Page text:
By his barefaced, shameless, relentless insistence upon it, until it produces the effect of being stuffed, of having seen too much and with the rattling pace of deadpan dialogues, having heard too much.
With his latest short film The Wonderful Story of Henry Sugar, — one of four, including The Swan, The Rat Catcher, and Poison — he pulls this lever of speed, of artifice, so hard, he breaks it.
Which was at first done by Dahl, switches to Sugar, and then, switches again. And again. Till subjectivity, the very question of whose story this is about, sounds silly.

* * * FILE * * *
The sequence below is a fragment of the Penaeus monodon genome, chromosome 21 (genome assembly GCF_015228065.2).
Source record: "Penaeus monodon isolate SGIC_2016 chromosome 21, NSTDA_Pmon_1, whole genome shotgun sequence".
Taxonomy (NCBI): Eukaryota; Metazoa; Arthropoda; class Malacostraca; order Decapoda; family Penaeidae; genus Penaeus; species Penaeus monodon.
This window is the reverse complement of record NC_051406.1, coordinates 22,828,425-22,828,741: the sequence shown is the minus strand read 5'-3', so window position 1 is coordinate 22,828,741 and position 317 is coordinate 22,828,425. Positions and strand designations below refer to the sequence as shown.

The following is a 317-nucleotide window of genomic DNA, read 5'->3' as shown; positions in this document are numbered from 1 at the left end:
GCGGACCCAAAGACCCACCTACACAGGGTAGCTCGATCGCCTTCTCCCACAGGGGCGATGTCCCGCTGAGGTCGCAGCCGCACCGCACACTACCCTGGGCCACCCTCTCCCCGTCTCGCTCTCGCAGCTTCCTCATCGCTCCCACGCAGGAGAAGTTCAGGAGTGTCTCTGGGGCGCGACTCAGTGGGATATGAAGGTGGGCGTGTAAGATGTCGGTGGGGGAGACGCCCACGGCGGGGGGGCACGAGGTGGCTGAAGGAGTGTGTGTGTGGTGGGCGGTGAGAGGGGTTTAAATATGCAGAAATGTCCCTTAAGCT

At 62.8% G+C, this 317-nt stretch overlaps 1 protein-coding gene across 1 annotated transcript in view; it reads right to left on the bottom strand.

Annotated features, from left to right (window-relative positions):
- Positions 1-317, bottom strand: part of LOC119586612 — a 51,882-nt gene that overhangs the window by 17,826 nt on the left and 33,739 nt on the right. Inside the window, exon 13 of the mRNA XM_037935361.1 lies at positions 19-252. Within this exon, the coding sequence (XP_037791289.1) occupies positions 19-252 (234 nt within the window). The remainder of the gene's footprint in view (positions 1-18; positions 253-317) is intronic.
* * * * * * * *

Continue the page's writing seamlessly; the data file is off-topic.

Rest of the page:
With respect to the film’s relation to the text itself, it is not just about Bombay becoming Calcutta, but also, in the fracas around Roald Dahl’s legacy of offensive prose, Anderson has stepped in as conscience bearer.
Who kept referring to Imdad Khan as the “Indian”. In the film, he is always called by his name, insisting on his personhood — Imdad Khan, not just an “Indian”.